Please use this identifier to cite or link to this item: http://hdl.handle.net/2122/342
AuthorsFederico, C.* 
Aiuppa, A.* 
Favara, R.* 
Gurrieri, S.* 
Valenza, M.* 
TitleGeochemical monitoring of groundwaters (1998-2001) at Vesuvius volcano (Italy)
Issue Date2004
Series/Report no.133 (2004)
DOI10.1016/S0377-0273(03)00392-5
URIhttp://hdl.handle.net/2122/342
KeywordsVesuvius
volcanic surveillance
groundwater
hydro-geochemistry
oxygen-18
Subject Classification03. Hydrosphere::03.04. Chemical and biological::03.04.03. Chemistry of waters 
03. Hydrosphere::03.04. Chemical and biological::03.04.05. Gases 
03. Hydrosphere::03.04. Chemical and biological::03.04.06. Hydrothermal systems 
04. Solid Earth::04.08. Volcanology::04.08.06. Volcano monitoring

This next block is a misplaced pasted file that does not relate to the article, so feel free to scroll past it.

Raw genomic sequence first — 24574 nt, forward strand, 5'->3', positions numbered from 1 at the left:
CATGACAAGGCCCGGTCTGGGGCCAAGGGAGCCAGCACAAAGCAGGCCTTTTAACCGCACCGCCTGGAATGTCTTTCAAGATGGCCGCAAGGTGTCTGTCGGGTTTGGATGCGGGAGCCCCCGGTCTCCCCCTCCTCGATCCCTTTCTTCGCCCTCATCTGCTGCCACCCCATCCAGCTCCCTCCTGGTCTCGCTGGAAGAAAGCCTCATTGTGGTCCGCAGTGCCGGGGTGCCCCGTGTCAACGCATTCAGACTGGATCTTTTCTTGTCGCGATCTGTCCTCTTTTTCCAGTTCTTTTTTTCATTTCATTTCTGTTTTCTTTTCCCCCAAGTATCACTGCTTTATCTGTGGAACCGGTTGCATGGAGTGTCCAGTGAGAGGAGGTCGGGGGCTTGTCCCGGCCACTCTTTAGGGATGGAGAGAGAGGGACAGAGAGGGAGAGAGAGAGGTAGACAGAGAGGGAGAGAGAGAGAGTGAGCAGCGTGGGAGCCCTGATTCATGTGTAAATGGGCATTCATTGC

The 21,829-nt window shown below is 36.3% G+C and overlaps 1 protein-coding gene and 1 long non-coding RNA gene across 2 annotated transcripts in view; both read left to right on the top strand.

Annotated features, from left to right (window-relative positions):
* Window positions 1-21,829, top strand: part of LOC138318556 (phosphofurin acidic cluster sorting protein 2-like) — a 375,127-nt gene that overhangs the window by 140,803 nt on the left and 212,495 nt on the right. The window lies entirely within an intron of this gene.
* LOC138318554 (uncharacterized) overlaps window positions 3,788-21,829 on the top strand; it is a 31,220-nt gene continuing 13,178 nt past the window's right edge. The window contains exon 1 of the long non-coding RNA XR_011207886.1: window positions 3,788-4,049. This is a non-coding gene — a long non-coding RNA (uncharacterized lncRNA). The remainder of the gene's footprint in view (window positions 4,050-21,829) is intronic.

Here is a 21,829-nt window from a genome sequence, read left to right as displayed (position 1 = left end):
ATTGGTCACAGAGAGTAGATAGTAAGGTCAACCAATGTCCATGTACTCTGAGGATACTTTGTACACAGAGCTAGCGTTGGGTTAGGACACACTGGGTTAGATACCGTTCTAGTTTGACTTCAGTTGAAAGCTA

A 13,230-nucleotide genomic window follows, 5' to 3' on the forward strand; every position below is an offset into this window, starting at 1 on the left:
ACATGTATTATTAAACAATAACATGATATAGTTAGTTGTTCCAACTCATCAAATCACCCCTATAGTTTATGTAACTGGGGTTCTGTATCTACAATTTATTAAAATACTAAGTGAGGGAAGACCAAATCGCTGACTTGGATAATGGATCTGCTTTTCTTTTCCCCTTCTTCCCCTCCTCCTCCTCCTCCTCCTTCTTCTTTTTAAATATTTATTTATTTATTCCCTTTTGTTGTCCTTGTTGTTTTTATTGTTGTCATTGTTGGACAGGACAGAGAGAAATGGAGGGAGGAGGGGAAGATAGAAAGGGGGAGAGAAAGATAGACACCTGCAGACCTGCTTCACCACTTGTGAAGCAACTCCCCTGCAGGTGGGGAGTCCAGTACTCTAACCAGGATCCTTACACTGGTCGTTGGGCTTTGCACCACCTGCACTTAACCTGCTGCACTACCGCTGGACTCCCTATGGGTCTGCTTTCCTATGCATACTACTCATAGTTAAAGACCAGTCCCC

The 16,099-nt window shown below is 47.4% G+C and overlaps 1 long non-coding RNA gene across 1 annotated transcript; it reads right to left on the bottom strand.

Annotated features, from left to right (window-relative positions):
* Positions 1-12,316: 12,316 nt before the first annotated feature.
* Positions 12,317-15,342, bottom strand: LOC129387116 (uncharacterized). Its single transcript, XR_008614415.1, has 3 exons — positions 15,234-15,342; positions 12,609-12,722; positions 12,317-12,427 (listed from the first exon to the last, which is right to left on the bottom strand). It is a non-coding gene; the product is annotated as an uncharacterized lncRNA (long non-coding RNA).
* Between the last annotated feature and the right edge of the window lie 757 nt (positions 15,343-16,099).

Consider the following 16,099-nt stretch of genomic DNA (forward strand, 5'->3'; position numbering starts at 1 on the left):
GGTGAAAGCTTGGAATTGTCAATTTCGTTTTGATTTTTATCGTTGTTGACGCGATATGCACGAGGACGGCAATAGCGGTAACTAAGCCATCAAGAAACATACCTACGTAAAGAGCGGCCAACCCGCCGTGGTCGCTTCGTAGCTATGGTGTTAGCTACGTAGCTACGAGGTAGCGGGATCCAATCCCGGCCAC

AbstractThis work presents the results of hydrogeochemical studies carried out at Vesuvius during the period May 1998 - December 2001, mostly focusing on compositional time variations observed during this time. Based on their chemistry, groundwater samples are distinguished into two groups, 1 and 2, representative of water circulation in the southern and northern sectors of the volcano, respectively. Waters from group 1 are typically more acidic, warmer,and more saline than those of group 2. They also have higher CO2 and CH4 contents, attributed to enhanced input of deep-rising volatiles and prolonged water-rock interactions. Time-series highlight the fairly constant chemical composition of the entire aquifer. Groundwater temperature, pH, bicarbonate content and dissolved CO2 display quite stable values in the study period, particularly in deep wells (piezometric level more than 100 m deep). Shallower water bodies present more evident temporal variations, related to seasonal and anthropogenic effects. This paper also describes some important variations in water chemistry which had occurred by the time of the seismic event in early October 1999, particularly in the Olivella spring located on the northern flank of the volcano. At this site, a great decrease in water pH and redox potential, and increased dissolved CO2 contents and 3He/4He ratios were observed. These changes in chemical and isotope composition support the hypothesis of an input of magma-derived helium and carbon dioxide into the aquifer feeding the Olivella spring by the time of the earthquake.
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